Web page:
The UK has now upstaged America as the most preferred campus destination for Indians. Blame it on the declining job opportunities in the US which is battling the worst downturn in decades or it could as well be that America is still more expensive to study in than Europe.
The desi students are finding their chances bleak to be associated with the dream US destination universities like the Harvards, Michigans, Yale and Stanford – which no longer guarantee the top-dollar jobs – and are increasingly mending their way towards top UK-based universities such as London Business School, Oxford, Cambridge and Imperials among others.
Even though US still constitutes the biggest pool of Indians enrolled, student visas issued for the UK-based colleges are gradually reporting a robust pick-up in demand on a sequential year on year basis. The enrolment figures for the UK have notched a decent jump from 15000 student visas for the academic year 2004-05 to 27000 for the new student-entrants in 2009.
However, the biggest twist in the tale comes here – the data on the fresh visas for entry into college for 2010 reveal a whooping improvement to 57500 visas that have been issued by the UK as against 32000 student visas issued by the America for the same period.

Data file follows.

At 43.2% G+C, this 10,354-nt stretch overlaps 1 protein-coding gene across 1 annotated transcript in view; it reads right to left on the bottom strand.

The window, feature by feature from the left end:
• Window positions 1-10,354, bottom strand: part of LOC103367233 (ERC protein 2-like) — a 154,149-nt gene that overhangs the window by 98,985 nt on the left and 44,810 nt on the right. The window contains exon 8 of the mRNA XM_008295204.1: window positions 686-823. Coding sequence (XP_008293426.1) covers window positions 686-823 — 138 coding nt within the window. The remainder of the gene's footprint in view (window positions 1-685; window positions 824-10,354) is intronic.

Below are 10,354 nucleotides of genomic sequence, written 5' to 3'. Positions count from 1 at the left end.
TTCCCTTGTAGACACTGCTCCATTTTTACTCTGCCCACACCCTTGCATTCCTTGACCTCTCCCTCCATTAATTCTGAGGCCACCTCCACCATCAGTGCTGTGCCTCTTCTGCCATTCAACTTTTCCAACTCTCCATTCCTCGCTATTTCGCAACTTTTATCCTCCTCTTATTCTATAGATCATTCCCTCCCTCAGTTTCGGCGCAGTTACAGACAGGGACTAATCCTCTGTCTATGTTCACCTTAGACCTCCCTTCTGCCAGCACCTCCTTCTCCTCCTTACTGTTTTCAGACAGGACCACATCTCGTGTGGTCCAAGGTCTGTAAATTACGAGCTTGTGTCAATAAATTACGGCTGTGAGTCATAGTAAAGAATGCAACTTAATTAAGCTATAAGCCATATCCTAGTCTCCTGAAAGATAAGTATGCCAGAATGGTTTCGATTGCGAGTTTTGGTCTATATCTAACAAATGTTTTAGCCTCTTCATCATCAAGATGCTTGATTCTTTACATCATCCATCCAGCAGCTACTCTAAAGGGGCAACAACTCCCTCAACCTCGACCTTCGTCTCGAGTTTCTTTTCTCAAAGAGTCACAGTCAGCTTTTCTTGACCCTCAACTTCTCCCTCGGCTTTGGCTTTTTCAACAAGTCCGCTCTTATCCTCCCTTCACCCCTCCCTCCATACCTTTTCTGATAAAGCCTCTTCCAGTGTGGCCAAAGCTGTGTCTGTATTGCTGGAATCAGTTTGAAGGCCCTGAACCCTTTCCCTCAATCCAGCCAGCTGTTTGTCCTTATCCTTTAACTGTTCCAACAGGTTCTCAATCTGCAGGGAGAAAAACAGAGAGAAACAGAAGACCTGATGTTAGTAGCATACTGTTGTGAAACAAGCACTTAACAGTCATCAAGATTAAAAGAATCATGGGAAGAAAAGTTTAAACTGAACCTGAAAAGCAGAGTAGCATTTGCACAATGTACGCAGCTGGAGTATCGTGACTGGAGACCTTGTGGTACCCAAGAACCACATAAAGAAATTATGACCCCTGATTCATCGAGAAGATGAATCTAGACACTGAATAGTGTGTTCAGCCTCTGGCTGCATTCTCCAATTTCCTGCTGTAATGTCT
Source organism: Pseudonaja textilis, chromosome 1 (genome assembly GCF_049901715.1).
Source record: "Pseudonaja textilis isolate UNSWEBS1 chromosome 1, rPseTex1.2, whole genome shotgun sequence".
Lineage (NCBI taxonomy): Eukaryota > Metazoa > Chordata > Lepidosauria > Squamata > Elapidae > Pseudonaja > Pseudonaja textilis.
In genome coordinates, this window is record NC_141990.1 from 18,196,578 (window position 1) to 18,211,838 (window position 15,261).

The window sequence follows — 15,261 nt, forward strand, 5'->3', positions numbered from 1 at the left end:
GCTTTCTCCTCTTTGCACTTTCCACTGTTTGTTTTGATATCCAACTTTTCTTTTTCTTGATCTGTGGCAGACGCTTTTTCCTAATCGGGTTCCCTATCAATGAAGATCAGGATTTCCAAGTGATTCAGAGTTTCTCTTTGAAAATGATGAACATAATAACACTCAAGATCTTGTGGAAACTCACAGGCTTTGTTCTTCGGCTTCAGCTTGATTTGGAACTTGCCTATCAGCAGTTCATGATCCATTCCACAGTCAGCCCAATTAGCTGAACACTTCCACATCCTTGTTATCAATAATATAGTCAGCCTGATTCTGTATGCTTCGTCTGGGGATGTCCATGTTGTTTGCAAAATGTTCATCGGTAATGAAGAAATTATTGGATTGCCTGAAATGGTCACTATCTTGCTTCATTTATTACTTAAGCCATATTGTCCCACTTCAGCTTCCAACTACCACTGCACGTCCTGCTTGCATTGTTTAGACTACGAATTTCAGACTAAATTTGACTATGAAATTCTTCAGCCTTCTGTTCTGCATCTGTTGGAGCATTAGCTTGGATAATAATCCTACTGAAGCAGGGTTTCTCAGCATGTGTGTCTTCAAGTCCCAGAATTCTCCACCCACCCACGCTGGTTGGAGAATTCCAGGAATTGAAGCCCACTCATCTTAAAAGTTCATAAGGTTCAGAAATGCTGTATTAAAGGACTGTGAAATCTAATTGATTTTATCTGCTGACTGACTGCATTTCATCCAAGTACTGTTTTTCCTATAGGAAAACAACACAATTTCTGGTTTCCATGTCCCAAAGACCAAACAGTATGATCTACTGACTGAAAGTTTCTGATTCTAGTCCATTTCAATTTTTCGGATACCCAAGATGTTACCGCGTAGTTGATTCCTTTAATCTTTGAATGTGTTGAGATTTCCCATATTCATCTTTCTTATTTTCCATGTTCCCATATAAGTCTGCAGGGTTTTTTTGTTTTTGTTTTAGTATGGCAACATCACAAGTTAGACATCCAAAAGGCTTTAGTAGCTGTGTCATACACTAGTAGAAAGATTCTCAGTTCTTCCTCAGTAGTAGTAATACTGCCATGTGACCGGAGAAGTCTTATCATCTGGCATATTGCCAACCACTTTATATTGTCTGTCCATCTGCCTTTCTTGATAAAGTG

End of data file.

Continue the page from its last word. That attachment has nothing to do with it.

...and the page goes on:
What’s even more interesting is – the UK has registered a more than double the jump in the number of student visas issued over last year which stood at 27000 enrolments. Educational consultants suggest that this widening gap could be partially attributed to the availability of the shorter courses in destinations outside America.
The US fresher data is also said to be affected by the stricter norms laid down by the US banks involved in lending money to the students to fund their educational expenses. In some cases, banks have also stopped lending to international students without co-signers.
In one another obvious situation – Australia’s loss of opportunity in attracting Indian students has also turned up a boon for the UK-based colleges. Change in visa laws coupled with incidents of racially-motivated unsafe attacks has turned out to be the major concern for the Indian students aspiring to go to Australia. The last academic year saw an overall decline of more than 60% in Indian students going to Australia.
Do you feel the US can register a come-back until the end of the year?